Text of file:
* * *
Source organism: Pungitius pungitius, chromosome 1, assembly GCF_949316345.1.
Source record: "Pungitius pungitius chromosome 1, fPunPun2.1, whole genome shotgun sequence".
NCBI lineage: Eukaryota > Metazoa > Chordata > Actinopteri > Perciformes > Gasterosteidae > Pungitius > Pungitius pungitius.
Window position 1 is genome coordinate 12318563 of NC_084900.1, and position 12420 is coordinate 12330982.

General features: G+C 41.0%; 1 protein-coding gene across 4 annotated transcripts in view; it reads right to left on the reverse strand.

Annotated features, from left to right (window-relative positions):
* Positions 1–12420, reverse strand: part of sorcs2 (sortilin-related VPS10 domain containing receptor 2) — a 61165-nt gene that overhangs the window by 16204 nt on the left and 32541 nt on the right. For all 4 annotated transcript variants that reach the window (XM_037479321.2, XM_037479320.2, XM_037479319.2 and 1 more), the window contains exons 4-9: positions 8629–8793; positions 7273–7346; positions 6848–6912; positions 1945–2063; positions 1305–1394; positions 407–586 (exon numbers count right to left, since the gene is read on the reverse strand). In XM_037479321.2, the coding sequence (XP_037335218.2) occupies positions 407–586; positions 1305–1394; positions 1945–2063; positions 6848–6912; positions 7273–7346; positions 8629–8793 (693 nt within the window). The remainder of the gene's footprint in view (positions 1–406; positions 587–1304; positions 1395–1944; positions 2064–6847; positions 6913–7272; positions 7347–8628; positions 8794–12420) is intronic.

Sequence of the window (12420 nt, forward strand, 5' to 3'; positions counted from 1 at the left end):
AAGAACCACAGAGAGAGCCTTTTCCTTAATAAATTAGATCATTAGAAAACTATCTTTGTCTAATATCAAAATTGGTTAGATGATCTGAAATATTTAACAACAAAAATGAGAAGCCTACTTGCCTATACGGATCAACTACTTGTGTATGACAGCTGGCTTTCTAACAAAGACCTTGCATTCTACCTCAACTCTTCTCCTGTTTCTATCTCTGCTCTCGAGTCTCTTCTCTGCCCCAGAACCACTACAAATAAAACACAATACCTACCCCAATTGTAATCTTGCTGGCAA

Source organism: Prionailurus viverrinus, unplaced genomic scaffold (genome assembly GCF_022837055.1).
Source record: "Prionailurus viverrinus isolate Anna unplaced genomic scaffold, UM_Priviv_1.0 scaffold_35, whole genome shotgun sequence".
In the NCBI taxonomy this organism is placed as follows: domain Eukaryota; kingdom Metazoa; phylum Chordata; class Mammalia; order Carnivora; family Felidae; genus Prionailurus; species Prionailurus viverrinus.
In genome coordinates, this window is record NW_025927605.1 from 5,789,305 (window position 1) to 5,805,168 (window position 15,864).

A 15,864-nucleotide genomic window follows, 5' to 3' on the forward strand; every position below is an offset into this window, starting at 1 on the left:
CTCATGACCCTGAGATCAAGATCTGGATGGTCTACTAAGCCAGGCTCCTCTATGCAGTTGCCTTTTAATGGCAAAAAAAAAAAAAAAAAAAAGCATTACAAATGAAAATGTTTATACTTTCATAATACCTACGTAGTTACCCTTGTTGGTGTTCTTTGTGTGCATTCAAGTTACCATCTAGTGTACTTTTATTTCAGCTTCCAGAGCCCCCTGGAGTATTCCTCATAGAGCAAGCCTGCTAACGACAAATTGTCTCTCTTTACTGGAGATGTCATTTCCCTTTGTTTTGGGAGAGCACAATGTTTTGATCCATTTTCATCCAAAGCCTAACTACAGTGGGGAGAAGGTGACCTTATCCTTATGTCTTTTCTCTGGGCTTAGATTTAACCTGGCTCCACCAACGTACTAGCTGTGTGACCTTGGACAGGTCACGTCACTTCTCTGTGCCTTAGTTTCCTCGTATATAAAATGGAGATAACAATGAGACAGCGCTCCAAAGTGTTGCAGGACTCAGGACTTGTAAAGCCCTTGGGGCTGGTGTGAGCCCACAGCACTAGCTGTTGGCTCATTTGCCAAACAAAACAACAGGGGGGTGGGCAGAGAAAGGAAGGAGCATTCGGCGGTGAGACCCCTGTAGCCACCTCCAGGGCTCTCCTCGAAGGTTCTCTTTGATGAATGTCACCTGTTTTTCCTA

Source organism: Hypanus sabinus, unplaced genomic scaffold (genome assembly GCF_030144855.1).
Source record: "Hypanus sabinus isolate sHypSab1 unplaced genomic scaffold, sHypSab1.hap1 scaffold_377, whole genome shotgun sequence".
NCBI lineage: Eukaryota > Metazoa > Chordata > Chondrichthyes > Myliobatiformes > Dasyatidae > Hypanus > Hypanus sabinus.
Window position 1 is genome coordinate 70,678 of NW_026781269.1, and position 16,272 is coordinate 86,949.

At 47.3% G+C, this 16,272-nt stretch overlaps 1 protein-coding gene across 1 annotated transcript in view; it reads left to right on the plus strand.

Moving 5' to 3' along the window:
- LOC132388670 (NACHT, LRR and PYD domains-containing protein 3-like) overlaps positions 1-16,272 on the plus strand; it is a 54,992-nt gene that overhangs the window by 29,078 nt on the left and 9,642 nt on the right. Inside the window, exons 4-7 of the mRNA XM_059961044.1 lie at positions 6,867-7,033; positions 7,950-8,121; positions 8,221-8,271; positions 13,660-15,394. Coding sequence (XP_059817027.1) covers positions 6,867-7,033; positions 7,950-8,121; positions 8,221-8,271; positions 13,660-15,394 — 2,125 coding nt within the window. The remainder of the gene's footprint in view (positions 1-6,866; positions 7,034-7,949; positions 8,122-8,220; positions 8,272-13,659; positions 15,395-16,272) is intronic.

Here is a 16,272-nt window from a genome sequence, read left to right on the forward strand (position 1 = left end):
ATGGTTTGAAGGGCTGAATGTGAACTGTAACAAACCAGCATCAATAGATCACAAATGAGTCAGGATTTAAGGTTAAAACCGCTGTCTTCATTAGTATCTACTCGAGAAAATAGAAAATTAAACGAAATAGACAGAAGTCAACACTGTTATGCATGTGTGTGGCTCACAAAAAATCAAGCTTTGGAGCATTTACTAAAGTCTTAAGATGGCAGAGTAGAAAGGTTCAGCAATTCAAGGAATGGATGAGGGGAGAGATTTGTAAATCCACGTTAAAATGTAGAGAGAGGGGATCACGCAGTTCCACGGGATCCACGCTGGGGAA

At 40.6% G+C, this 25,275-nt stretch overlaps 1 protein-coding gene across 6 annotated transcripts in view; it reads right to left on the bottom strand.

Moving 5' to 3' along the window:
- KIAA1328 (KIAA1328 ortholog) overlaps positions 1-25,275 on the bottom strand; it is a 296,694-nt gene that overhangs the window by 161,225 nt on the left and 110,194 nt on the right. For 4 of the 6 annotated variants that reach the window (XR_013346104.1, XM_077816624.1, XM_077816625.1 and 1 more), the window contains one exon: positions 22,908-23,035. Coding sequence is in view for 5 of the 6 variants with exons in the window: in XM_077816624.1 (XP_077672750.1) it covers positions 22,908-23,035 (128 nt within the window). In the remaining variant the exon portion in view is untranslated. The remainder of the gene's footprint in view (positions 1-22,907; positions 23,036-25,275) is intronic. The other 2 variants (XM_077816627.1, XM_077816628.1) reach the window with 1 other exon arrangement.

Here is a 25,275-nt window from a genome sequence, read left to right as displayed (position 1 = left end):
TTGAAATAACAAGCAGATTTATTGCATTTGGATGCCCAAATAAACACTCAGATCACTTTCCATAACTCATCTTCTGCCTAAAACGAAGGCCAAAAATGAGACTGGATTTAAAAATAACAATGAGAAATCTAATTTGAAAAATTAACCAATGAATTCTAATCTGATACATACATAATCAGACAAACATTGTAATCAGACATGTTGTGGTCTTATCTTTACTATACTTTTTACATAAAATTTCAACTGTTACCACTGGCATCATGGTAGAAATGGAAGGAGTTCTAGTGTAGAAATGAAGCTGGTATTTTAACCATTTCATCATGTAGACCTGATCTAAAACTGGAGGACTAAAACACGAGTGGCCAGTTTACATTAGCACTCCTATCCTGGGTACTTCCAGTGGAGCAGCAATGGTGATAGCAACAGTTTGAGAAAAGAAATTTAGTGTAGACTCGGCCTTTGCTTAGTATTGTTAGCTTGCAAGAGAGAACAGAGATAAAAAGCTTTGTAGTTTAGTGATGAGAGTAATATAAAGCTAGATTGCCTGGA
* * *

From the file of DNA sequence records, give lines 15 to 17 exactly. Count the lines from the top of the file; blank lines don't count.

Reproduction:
CTCATGACCCTGAGATCAAGATCTGGATGGTCTACTAAGCCAGGCTCCTCTATGCAGTTGCCTTTTAATGGCAAAAAAAAAAAAAAAAAAAAGCATTACAAATGAAAATGTTTATACTTTCATAATACCTACGTAGTTACCCTTGTTGGTGTTCTTTGTGTGCATTCAAGTTACCATCTAGTGTACTTTTATTTCAGCTTCCAGAGCCCCCTGGAGTATTCCTCATAGAGCAAGCCTGCTAACGACAAATTGTCTCTCTTTACTGGAGATGTCATTTCCCTTTGTTTTGGGAGAGCACAATGTTTTGATCCATTTTCATCCAAAGCCTAACTACAGTGGGGAGAAGGTGACCTTATCCTTATGTCTTTTCTCTGGGCTTAGATTTAACCTGGCTCCACCAACGTACTAGCTGTGTGACCTTGGACAGGTCACGTCACTTCTCTGTGCCTTAGTTTCCTCGTATATAAAATGGAGATAACAATGAGACAGCGCTCCAAAGTGTTGCAGGACTCAGGACTTGTAAAGCCCTTGGGGCTGGTGTGAGCCCACAGCACTAGCTGTTGGCTCATTTGCCAAACAAAACAACAGGGGGGTGGGCAGAGAAAGGAAGGAGCATTCGGCGGTGAGACCCCTGTAGCCACCTCCAGGGCTCTCCTCGAAGGTTCTCTTTGATGAATGTCACCTGTTTTTCCTA

Source organism: Hypanus sabinus, unplaced genomic scaffold (genome assembly GCF_030144855.1).
Source record: "Hypanus sabinus isolate sHypSab1 unplaced genomic scaffold, sHypSab1.hap1 scaffold_377, whole genome shotgun sequence".